Ripple Has USD 305 Million in Cash and Makes '30 Deals a Quarter'
The CEO of Ripple, a California-based blockchain startup focusing on payment technologies, Brad Garlinghouse, had three interesting statements to share in a recent interview: the amount of cash Ripple has in the bank, the number of deals it makes a quarter, and the CEO’s opinion on Facebook’s Libra. (The article was updated on November 9: Ripple says it makes 30 deals a quarter, not a week, as initially reported by The Information).
At the annual subscriber summit, held by The Information in California past Thursday, the outspoken CEO sat down for a chat with the hosting news site. The interview resulted in an article in which three particularly interesting statements were highlighted.
1. “Ripple has more than USD 305 million in cash in the bank.”
According to the CEO, this is the amount of cash owned by the startup, which, as he explained, is equivalent to its most recent valuation. He added that Ripple doesn’t need to raise capital, but also made clear a bit later that “profitability matters.”
Besides fiat, Garlinghouse said that the company owns some USD 15 billion worth of its native token XRP.
The CEO said before that Ripple is the largest owner in the XRP community, but denied the ability to control the price. However, in September, he confirmed that the company is selling XRP to some of their institutional clients at a discount.
2. “Ripple […] is striking more than 30 deals a quarter with financial institution.”
This statement is quite curious and many would certainly love knowing more details about these deals – what kind of deals these are and with whom. We’ve asked Ripple for a comment and we’ll update the article should we get an answer to these questions.
Just two months ago, Garlinghouse stated that the startup is in talks over "multiple" potential investments and acquisitions, and estimated that some 100 new contracts will be signed this year. It has made one of its biggest deals a few months ago with the U.S.-based major money transfer company MoneyGram, which already started using Ripple's On-demand Liquidity, “to buy a portion of our currency needs in major receive markets.”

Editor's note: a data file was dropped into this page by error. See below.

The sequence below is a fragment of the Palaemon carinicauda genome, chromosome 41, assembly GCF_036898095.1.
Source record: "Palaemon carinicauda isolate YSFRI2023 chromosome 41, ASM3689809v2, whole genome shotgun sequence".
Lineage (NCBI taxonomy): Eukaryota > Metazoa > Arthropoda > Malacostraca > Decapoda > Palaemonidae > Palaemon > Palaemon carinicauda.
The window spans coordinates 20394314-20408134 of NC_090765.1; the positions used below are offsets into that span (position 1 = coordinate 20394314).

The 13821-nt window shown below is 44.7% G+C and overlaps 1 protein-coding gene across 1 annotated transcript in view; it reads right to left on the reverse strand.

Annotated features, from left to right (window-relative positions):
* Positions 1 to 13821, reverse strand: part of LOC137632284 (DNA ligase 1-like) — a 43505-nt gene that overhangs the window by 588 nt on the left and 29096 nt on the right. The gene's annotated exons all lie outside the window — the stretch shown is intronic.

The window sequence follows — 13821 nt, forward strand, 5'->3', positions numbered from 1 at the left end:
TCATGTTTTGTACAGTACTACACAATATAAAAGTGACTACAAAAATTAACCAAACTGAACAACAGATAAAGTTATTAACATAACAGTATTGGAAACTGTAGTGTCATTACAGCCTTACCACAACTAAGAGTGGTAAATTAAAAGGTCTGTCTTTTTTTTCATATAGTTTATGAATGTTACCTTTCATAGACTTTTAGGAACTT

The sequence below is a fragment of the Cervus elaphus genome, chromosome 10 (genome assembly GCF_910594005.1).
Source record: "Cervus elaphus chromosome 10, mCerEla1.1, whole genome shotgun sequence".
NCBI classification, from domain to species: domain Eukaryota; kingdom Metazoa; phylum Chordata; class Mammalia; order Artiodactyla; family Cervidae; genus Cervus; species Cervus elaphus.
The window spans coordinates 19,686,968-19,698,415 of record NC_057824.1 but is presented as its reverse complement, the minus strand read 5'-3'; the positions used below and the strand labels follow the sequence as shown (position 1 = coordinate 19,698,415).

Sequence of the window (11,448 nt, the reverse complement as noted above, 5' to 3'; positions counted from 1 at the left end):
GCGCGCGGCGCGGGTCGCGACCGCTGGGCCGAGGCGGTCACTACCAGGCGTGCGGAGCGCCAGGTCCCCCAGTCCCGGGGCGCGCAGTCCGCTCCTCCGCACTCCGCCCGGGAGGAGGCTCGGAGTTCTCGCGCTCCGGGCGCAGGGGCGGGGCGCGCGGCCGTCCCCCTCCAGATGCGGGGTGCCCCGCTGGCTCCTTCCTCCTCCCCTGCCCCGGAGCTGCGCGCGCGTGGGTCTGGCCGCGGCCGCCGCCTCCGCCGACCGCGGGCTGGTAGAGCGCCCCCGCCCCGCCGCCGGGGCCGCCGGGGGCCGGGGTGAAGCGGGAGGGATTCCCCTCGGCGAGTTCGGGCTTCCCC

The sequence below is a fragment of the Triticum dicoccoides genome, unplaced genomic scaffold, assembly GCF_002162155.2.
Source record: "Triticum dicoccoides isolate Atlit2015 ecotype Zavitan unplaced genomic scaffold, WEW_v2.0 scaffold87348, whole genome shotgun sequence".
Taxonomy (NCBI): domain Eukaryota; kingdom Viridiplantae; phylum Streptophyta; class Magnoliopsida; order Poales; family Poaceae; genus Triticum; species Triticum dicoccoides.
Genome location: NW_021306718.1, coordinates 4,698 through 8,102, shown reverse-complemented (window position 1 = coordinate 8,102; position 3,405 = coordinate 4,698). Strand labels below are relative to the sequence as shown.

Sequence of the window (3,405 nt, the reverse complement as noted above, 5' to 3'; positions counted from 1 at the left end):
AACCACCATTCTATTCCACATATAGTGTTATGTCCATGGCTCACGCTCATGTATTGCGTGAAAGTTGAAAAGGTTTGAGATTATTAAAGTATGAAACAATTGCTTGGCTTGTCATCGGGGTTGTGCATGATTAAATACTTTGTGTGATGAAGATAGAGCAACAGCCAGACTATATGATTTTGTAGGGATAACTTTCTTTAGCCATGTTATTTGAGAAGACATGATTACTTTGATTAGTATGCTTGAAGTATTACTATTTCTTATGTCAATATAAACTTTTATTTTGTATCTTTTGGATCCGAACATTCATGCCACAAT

3. “Now I worry, am I going to get caught in the crossfire?”
Given the ongoing issues Facebook is facing with regulators about its digital currency Libra, Garlinghouse finds that other companies working with crypto may end up battling greater regulatory scrutiny. He finds that the regulators are so tough on Libra because it’s coming from Facebook. Had it been any other company, PayPal for example, to make such a proposal, the reaction would’ve been different and milder. “I think that the way they approached it demonstrated, frankly, [from] my point of view, arrogance in how they rolled it out,” the CEO is quoted as saying, adding: “I think Facebook did not appreciate the trust deficit they had.”
Meanwhile, Ripple has made a number of announcements lately, following the news of additional acquisitions, and it has made substantial changes to its website, replacing xRapid, xVia and xCurrent with RippleNet, and we've learned why. Also, it seems that Ripple has a new strategy how to help XRP reach a wider audience.
At pixel time (14:49 UTC), XRP trades at c. USD 0.29 and is down by 2.4% in the past 24 hours, trimming its weekly gains to 7%.